Organizations are addressing zero-day vulnerabilities more quickly, compared to last year, Google’s Project Zero reported.
According to Google’s Project Zero researchers, organizations are addressing zero-day vulnerabilities more quickly, compared to last year.
Software vendors took an average of 52 days to address vulnerabilities reported from Project Zero while 3 years ago the average was of about 80 days.
The good news is that the average time to fix the vulnerabilities is well below the 90-day deadline, the researchers also observed a significant decrease in the number of vendors missing the deadline (or the additional 14-day grace period). Google Project Zero researchers reported that in 2021, in only one case vendors exceeded the deadline, while 14% of bugs required the grace period.
“Between 2019 and 2021, Project Zero reported 376 issues to vendors under our standard 90-day deadline. 351 (93.4%) of these bugs have been fixed, while 14 (3.7%) have been marked as WontFix by the vendors. 11 (2.9%) other bugs remain unfixed, though at the time of this writing 8 have passed their deadline to be fixed; the remaining 3 are still within their deadline to be fixed.” reads the report published by Google. “Most of the vulnerabilities are clustered around a few vendors, with 96 bugs (26%) being reported to Microsoft, 85 (23%) to Apple, and 60 (16%) to Google.”
The following table includes all the vulnerabilities that Project Zero reported to the vendor under the 90-day deadline since January 2019 and have since been fixed.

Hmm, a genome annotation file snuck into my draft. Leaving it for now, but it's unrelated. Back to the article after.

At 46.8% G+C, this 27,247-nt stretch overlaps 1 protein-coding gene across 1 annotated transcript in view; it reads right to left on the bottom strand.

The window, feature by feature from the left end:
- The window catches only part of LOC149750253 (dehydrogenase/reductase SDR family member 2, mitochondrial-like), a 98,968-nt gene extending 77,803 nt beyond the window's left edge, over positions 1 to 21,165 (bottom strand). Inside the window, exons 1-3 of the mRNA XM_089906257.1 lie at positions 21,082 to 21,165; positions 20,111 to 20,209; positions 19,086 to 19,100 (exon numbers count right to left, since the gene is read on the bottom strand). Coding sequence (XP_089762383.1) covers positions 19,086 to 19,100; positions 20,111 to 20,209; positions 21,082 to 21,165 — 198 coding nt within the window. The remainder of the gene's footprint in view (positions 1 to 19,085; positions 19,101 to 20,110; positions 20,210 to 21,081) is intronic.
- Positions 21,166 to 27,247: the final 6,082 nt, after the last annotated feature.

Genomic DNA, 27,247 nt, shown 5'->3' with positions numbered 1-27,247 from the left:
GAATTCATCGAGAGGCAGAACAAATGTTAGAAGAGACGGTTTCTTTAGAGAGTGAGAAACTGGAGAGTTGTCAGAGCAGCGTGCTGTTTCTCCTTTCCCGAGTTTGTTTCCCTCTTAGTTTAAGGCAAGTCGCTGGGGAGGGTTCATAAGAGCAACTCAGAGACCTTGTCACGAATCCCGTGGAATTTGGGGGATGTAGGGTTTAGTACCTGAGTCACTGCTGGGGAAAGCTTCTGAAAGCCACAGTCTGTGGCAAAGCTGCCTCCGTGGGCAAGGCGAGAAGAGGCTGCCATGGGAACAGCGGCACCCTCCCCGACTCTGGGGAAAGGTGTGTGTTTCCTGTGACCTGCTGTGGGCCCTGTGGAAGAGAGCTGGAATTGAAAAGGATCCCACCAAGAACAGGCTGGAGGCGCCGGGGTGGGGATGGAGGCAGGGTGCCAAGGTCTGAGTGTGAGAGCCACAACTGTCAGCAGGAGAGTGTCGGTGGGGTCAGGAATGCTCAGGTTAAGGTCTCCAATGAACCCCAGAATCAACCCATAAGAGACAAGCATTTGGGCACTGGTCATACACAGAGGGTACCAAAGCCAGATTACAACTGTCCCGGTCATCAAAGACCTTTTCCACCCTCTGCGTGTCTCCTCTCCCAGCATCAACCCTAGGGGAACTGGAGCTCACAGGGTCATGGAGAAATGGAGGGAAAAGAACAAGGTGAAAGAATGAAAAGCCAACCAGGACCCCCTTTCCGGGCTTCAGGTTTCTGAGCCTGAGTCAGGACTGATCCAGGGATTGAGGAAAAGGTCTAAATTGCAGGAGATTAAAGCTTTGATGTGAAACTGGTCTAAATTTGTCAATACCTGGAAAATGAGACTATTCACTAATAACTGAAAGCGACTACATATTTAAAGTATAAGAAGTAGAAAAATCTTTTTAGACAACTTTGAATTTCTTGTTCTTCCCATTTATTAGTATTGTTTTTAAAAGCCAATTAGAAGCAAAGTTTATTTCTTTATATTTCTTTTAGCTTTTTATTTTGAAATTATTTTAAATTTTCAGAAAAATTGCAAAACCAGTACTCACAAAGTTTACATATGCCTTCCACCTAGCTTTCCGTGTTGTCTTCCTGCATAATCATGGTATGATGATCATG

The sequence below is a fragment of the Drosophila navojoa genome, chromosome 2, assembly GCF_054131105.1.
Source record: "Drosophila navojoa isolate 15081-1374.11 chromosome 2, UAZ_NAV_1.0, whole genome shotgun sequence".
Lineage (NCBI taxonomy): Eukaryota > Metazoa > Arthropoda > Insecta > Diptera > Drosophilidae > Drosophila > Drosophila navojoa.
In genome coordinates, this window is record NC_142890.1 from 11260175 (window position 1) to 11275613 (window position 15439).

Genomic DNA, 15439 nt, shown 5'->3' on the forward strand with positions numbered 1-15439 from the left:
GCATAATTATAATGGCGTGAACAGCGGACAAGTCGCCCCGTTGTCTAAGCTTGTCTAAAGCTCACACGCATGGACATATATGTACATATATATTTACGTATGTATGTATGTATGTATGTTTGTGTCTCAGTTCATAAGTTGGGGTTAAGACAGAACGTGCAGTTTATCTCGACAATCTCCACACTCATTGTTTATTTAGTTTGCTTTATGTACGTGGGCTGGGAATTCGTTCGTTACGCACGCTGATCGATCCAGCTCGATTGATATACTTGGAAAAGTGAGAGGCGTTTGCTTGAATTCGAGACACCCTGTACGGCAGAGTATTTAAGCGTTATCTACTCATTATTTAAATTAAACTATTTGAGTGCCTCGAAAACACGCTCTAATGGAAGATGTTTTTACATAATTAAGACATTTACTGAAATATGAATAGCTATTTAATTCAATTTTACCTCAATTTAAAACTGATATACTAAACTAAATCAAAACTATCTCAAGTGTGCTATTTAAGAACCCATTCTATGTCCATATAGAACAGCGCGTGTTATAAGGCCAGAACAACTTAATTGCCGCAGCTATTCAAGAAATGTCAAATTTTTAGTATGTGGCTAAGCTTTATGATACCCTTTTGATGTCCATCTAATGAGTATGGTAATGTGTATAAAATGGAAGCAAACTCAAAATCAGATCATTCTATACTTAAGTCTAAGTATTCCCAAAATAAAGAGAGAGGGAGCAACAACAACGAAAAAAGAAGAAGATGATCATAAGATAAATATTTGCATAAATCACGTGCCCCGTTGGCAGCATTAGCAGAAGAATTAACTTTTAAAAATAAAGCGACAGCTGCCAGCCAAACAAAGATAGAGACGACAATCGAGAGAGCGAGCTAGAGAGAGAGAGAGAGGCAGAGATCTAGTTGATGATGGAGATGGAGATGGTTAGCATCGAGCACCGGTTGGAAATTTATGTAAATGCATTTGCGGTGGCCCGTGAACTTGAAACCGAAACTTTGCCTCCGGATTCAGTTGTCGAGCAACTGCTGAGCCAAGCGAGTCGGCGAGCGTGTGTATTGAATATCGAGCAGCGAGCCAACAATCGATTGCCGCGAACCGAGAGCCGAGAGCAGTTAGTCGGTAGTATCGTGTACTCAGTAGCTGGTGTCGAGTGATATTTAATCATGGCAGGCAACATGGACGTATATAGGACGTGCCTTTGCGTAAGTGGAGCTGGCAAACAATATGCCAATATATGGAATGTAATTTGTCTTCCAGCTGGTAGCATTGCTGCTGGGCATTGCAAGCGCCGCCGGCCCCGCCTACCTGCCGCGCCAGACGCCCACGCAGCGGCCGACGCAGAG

Linux, Mozilla, and Google were the most efficient organizations in addressing the flaw, while the worst were Oracle, Microsoft, and Samsung.
Google Project Zero also analyzed zero-day metrics for mobile operating systems, iOS and Android have a similar average time to fix vulnerabilities, an average fix time of 70 and 72 days respectively.
“The first thing to note is that it appears that iOS received remarkably more bug reports from Project Zero than any flavor of Android did during this time period, but rather than an imbalance in research target selection, this is more a reflection of how Apple ships software. Security updates for “apps” such as iMessage, Facetime, and Safari/WebKit are all shipped as part of the OS updates, so we include those in the analysis of the operating system. On the other hand, security updates for standalone apps on Android happen through the Google Play Store, so they are not included here in this analysis.” continues the report. “Despite that, all three vendors have an extraordinarily similar average time to fix.”
When dealing with web browsers, Chrome has the smallest average bug-fixing period of 29.9 days, while WebKit flaws needing an average of 72.7 days.
“Over the past three years vendors have, for the most part, accelerated their patch effectively reducing the overall average time to fix to about 52 days. In 2021, there was only one 90-day deadline exceeded.” concludes the report. “We suspect that this trend may be due to the fact that responsible disclosure policies have become the de-facto standard in the industry, and vendors are more equipped to react rapidly to reports with differing deadlines. We also suspect that vendors have learned best practices from each other, as there has been increasing transparency in the industry.”
(SecurityAffairs – hacking, zero-day)
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Author Of this post: Pierluigi Paganini